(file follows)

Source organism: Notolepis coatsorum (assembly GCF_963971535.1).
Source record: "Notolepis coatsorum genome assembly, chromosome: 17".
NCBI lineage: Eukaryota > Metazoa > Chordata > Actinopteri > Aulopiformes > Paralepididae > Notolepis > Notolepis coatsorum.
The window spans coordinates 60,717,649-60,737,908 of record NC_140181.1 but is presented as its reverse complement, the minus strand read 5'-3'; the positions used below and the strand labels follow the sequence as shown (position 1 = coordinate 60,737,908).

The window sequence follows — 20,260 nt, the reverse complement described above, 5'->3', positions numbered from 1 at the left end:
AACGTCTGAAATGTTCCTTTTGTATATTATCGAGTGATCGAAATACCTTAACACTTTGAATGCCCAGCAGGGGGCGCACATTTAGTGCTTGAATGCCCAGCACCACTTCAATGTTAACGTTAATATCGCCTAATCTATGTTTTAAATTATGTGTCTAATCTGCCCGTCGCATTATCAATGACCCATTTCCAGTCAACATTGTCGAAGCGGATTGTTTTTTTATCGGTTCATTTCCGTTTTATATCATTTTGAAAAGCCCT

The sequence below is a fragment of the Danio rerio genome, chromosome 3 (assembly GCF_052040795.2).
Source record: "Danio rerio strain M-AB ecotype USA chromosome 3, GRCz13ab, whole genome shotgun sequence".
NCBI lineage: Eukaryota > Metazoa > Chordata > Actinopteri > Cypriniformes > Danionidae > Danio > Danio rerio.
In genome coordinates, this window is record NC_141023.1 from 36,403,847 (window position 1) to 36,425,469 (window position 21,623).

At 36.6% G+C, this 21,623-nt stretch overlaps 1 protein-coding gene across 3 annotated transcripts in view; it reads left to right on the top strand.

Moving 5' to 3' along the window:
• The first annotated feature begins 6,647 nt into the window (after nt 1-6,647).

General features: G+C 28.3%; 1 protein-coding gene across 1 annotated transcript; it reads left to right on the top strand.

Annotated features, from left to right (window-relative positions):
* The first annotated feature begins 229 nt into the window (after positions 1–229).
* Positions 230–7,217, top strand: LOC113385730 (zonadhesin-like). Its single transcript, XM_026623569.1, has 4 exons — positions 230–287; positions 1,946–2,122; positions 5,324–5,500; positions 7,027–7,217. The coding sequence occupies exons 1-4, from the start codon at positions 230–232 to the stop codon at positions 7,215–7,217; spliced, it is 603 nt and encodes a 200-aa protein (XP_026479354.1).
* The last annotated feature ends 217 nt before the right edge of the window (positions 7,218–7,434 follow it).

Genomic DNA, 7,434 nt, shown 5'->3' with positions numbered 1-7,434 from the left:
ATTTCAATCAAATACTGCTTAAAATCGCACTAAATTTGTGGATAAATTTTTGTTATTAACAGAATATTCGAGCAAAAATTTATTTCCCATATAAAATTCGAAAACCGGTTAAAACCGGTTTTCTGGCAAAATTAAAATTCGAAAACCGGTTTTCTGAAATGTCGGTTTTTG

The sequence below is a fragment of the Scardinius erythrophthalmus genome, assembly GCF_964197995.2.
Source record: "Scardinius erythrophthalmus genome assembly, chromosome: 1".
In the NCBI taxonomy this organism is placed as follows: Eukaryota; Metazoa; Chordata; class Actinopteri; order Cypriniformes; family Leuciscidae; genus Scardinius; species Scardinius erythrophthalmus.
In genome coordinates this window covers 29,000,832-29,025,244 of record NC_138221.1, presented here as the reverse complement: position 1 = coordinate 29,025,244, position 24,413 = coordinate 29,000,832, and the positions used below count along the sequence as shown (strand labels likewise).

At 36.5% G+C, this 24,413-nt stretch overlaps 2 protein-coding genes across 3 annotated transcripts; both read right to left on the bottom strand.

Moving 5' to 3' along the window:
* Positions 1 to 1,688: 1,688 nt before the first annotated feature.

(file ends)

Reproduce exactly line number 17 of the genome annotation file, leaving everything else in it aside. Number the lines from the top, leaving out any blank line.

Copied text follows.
* Positions 230–7,217, top strand: LOC113385730 (zonadhesin-like). Its single transcript, XM_026623569.1, has 4 exons — positions 230–287; positions 1,946–2,122; positions 5,324–5,500; positions 7,027–7,217. The coding sequence occupies exons 1-4, from the start codon at positions 230–232 to the stop codon at positions 7,215–7,217; spliced, it is 603 nt and encodes a 200-aa protein (XP_026479354.1).